Jason Pierce has put together an epic
Spiritualized records have a history of being some of the most intricate, complex and laborious undertakings in modern rock music. Conceived from the mind of Jason Pierce and translated to tape, the stops on Spiritualized’s musical journey have included everything from psychedelic freakouts and overwhelming orchestral offerings to gospel soul and epic etherealism. Exploring the sonic peaks and valleys of drug use complete with religious allusions that seem to cry out for redemption, the band’s anxious buildups and triumphant crescendos are like symphonies for substance sympathizers.
Jason Pierce isn’t easy to track down, but at the last possible moment, Metro was able to talk to him about the recent release of his seventh album, “Sweet Heart Sweet Light.”
“I f—ing hate making records,” says Pierce, wryly. “I really do. And it just gets harder. Sometimes I think I just make a record to tour because I feel the need to get back on the road. There’s something exciting live when you’re pushing it and you’re within it, but you’re not trying to hold onto it.”
Pierce says when he started making “Sweet Heart,” he wanted it to sound like the Beatles.
“Then halfway through I realized I didn’t really like the Beatles,” he says. “Not that I don’t like the Beatles’ music, but I decided I wouldn’t like to make a record like that.”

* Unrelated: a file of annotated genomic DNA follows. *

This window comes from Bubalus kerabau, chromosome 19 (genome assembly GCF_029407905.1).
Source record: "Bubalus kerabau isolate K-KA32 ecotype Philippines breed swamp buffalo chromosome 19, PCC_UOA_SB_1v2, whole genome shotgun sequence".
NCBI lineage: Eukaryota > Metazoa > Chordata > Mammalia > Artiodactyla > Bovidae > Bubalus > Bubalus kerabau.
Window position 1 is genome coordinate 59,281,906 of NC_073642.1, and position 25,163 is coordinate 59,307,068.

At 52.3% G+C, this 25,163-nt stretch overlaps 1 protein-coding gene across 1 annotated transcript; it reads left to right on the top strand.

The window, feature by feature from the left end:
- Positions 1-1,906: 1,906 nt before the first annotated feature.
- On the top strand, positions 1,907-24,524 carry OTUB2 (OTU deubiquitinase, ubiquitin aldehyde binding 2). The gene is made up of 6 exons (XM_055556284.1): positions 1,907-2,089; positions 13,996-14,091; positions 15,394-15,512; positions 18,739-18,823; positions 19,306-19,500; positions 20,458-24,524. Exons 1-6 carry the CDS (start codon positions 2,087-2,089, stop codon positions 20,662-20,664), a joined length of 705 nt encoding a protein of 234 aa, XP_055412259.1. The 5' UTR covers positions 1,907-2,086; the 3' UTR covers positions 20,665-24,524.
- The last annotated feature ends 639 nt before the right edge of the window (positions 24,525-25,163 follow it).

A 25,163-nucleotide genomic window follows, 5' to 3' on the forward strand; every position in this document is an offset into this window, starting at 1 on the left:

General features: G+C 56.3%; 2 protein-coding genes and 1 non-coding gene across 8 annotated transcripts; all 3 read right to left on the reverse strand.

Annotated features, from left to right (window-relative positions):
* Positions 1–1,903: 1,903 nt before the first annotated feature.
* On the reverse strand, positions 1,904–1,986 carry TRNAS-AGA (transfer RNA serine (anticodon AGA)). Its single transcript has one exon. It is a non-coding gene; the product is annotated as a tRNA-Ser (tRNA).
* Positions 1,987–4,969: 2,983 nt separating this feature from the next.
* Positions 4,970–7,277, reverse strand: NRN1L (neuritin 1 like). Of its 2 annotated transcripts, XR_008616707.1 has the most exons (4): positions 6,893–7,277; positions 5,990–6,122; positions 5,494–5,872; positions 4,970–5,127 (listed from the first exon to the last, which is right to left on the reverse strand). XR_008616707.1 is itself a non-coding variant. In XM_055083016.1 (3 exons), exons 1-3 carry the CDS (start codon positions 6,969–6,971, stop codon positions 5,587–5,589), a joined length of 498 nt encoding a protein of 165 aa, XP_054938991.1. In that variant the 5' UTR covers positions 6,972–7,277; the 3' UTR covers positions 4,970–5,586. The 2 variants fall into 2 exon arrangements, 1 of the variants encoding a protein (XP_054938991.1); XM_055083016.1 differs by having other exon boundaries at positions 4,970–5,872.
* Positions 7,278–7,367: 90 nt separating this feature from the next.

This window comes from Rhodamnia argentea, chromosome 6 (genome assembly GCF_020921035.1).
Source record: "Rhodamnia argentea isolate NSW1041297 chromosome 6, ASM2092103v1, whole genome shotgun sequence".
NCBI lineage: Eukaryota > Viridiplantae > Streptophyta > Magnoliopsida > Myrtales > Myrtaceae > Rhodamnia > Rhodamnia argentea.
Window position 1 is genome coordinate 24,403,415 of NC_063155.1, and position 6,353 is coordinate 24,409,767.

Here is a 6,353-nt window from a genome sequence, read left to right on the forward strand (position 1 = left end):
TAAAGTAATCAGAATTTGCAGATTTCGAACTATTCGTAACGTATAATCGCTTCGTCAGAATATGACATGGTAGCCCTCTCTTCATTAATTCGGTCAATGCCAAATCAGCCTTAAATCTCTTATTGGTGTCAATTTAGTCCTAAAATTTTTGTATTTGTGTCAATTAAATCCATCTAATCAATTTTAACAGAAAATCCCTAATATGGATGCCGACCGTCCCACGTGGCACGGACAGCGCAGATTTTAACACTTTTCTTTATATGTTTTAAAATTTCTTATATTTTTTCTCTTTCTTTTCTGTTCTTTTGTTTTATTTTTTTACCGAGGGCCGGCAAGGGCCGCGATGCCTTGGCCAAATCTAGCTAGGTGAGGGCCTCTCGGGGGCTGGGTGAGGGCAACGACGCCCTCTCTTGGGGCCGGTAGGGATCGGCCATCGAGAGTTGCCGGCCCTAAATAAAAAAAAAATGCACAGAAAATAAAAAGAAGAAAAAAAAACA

He says he was looking to produce sounds that defied genre classification.
“I wanted to make something where you didn’t have to be hip to a certain style or music, you could just sit and listen to it like a collection of songs that really worked,” he says. “When I tried to put that down, it became very hard to make. Anyone trying to make pop music has nowhere to hide. You can’t hide in an abstract idea. It doesn’t really come with a disclaimer.”
Pierce no longer ‘Taking Drugs to Make Music to Take Drugs To’
While his previous record followed his near-death experience with double pneumonia, “Sweet Heart Sweet Light” was written during another health scare, one he doesn’t like to talk about. This record doesn’t dwell on drugs like previous ones do. An EP by his former band, Spacemen 3, is legendarily titled, “Taking Drugs to Make Music to Take Drugs To.” But Pierce’s latest was recorded under the influence of different substances: Ones prescribed by a doctor.
“It got in the way,” says Pierce. “The treatment was worse than the thing I was suffering from. I had to do the treatment, otherwise I was going to get worse. Really it was made under a whole set of conditions and what being on these drugs can do. I can’t really even listen to the record now because it reminds me of that time. And I’ve never really made a record like that before. I usually make records that make sense to me after.”